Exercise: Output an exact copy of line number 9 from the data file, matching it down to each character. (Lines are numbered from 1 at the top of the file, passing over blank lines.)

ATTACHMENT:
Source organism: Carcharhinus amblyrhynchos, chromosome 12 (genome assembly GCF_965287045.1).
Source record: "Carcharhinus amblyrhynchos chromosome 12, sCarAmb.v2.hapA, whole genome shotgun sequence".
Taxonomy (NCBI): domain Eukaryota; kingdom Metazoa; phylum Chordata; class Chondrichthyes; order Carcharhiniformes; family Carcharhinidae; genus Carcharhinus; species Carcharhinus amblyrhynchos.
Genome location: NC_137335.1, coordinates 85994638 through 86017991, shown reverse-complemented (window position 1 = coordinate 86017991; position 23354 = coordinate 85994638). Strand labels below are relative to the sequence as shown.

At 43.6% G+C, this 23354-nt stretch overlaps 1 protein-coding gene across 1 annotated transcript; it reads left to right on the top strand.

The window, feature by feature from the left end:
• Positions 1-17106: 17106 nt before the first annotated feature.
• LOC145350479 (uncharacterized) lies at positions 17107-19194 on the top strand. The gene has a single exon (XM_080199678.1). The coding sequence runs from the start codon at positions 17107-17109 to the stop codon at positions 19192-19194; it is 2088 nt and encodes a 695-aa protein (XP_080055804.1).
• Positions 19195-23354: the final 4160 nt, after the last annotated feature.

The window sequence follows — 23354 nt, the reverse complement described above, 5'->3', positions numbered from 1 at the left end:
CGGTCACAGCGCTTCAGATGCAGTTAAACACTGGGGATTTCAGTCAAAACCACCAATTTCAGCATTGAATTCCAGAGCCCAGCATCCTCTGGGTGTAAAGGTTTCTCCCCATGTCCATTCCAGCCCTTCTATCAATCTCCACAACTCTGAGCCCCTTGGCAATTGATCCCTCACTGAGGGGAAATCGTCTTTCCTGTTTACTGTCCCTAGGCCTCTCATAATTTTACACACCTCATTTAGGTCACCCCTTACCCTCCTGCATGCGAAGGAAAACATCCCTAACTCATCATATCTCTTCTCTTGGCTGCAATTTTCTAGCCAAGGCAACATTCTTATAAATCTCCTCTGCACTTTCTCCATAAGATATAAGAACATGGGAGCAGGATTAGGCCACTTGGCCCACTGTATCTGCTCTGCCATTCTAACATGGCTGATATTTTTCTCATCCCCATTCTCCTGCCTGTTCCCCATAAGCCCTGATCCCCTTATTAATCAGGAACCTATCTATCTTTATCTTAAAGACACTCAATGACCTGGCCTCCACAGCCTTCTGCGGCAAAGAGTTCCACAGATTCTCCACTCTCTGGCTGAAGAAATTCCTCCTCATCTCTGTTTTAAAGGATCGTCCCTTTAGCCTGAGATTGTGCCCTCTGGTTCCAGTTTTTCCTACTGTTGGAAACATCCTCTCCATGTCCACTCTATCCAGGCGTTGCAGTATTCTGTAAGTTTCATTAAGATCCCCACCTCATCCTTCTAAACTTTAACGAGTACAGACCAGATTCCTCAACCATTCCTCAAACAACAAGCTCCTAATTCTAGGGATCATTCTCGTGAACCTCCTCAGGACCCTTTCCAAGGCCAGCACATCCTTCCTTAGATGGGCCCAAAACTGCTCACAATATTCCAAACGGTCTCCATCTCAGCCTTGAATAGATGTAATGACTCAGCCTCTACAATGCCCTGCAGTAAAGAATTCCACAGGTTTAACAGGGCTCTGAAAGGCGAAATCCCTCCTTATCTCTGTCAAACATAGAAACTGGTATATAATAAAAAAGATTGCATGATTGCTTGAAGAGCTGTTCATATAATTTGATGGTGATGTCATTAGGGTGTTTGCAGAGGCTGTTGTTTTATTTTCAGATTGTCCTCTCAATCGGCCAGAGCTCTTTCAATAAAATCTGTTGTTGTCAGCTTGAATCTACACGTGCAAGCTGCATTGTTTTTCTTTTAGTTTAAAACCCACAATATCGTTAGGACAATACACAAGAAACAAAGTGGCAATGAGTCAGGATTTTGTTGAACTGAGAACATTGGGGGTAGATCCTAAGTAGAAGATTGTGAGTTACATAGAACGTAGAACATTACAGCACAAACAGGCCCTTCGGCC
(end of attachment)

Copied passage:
• Positions 19195-23354: the final 4160 nt, after the last annotated feature.